There are two Linda Sarsours. At least, that’s how it often seems to me.
There’s the Linda who her Jewish allies know, a fearless woman fighting for the most vulnerable, powerful in her willingness to speak truth to power and constantly beset by horrific threats and disgusting insults, who wages war on those who seek to harm us and raises money for those of us who have been harmed.
And there’s the Linda who other Jews see, a woman who refuses to fully condemn a rabid anti-Semite; a woman who carelessly insults and gaslights Jews, or seems even callously uninterested in their well-being; a woman who insists on seeing herself as a victim in her relations with the Jews she has offended when she actually represents a national movement with the power to exclude them.
Powerful in some senses yet vulnerable in others, fighting for justice on the one hand but with problematic associations and a commitment to the Middle East on the other, Sarsour is a lot like the community she has offended.
American Jews have never had as much power as we currently do – nor been as afraid of violent anti-Semitism. American Jews routinely defend a country that denies civil rights to millions, but it’s also a country that in living memory has been existentially threatened and faces horrifying terrorism. And we have our share of “Louis Farrakhans”, too, who are not only not denounced but welcomed into Jewish spaces, even elected to office in the Jewish State.
I wrote on Monday that Sarsour — and the Women’s March more generally — have not yet come to terms with the power they have, despite coming from marginalized communities.
But in a way, neither have we.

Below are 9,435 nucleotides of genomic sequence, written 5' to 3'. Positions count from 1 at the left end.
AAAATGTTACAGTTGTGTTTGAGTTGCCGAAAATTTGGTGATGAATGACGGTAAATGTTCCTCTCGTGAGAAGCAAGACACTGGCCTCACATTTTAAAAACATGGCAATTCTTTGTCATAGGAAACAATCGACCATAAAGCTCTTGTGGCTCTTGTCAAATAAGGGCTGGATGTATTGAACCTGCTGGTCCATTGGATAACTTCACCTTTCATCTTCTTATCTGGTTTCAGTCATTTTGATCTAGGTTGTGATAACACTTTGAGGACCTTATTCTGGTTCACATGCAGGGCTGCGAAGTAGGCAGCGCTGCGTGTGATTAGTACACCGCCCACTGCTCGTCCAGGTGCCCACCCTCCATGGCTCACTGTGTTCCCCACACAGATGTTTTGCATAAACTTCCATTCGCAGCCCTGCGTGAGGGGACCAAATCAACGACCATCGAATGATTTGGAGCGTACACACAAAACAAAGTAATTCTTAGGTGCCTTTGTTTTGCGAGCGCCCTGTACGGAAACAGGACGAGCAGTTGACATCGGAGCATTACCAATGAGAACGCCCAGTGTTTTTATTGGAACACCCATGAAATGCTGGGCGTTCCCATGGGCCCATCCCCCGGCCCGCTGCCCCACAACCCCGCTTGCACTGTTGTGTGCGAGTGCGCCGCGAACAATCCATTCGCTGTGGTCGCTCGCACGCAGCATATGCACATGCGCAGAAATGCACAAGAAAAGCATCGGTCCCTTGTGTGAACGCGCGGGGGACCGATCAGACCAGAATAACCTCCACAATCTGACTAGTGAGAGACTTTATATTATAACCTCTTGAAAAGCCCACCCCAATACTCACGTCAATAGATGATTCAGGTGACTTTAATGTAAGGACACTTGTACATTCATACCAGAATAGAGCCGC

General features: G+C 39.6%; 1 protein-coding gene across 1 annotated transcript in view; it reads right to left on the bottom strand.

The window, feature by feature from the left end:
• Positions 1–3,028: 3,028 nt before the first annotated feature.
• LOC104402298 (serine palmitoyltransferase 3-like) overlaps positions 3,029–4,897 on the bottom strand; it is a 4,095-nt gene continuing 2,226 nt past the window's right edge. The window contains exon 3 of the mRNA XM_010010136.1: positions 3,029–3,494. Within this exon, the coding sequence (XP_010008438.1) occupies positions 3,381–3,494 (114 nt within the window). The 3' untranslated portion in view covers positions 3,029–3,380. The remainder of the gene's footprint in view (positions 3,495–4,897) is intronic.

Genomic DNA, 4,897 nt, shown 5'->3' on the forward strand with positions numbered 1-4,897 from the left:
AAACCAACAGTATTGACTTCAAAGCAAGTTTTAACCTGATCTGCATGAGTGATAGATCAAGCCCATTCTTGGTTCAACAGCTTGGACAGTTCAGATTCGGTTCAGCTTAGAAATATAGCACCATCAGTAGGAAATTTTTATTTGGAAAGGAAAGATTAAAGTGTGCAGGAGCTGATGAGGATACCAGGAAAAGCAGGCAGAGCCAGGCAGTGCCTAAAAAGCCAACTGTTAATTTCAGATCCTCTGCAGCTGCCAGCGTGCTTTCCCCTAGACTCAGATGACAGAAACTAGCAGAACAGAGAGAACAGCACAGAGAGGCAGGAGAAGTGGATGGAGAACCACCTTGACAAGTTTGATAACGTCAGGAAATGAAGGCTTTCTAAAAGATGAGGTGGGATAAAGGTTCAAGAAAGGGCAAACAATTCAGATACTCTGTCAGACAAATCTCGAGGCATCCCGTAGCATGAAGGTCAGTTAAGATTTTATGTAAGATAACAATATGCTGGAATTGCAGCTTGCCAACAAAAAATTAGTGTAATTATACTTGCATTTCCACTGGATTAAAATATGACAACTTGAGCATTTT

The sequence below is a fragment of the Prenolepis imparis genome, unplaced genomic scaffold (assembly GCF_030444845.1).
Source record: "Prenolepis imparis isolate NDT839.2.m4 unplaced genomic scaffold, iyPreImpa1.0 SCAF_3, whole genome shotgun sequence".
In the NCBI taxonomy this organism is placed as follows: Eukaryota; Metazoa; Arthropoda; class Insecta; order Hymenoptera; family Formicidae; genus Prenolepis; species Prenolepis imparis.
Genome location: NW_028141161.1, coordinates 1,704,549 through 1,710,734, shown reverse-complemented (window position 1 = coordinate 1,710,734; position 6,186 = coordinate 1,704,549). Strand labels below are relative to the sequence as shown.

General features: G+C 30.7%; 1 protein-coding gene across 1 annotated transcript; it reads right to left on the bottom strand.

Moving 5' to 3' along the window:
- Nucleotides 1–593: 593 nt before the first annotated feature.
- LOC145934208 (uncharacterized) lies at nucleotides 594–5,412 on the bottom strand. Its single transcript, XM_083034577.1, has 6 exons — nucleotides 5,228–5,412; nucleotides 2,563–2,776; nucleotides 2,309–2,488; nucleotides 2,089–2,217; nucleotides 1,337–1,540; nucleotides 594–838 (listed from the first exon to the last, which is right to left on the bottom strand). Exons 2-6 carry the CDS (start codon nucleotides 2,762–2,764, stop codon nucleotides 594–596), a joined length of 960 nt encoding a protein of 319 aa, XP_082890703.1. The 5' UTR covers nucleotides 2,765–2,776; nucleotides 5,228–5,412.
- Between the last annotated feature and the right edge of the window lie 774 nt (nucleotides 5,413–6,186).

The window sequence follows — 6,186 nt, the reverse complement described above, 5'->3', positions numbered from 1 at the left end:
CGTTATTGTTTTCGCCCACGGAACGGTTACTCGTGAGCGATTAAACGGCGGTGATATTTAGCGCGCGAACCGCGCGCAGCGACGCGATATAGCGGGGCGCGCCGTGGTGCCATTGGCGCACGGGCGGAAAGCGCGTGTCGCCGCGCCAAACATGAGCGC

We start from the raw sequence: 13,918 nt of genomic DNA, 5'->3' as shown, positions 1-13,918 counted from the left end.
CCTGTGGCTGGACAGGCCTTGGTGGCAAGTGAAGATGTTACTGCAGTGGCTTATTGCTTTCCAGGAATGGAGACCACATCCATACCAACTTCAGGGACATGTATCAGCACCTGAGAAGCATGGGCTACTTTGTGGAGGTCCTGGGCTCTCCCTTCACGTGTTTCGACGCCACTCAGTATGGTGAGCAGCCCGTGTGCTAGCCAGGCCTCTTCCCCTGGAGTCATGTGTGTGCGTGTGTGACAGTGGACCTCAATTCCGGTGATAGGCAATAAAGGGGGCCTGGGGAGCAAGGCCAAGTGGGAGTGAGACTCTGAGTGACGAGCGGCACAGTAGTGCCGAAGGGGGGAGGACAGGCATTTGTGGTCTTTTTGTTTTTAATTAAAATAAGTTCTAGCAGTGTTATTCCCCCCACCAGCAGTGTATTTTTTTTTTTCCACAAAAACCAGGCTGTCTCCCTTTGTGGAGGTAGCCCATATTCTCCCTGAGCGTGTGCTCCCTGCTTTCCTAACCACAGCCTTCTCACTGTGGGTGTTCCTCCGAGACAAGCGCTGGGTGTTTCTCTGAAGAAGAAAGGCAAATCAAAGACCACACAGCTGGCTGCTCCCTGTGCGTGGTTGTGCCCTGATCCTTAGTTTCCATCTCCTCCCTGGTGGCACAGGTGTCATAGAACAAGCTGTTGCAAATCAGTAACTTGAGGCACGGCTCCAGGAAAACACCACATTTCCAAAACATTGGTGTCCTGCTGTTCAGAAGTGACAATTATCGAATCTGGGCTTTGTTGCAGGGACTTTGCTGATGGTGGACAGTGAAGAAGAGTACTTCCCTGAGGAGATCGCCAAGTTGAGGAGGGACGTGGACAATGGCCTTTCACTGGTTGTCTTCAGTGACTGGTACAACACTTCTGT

American Jews have failed to understand the amount of influence we have — even over the left. For despite the fears of many that the left is no longer hospitable to Jews, our concerns are, in fact, being addressed.
The Women’s March is a case in point.
In the past few weeks, the Women’s March has come under vociferous attack. Celebrities Alyssa Milano and Debra Messing joined their voices to the chorus demanding that the leaders of the Women’s March denounce Louis Farrakhan, a man they had previously praised though he proudly hates Jews, gay, trans people and women – all the people the Women’s March vows to represent. The mounting campaign culminated in calls that Sarsour and Tamika Mallory, another Women’s March leader who has close ties to Nation of Islam – resign.
On Sunday night, Sarsour broke her silence about Farrakhan. In a statement circulated on a listserv and then published online, she wrote that “Minister Farrakhan has said hateful and hurtful things and that he does not align with our Unity Principles of the Women’s March.”
And on Tuesday night, she went one step further. In a statement put out by the Women’s March in her name, Sarsour apologized.
“We should have been faster and clearer in helping people understand our values and our commitment to fighting anti-Semitism,” she wrote. “We regret that.”
“Every member of our movement matters to us — including our incredible Jewish and LGBTQ members,” she went on. “We are deeply sorry for the harm we have caused, but we see you, we love you, and we are fighting with you.”
The statement was a complete reversal of the Women’s March’s approach to calls to denounce Farrakhan or other criticisms. These were previously cast as attempts to undermine the work of Women of Color, because the world is not ready to let a black woman and a Muslim woman lead.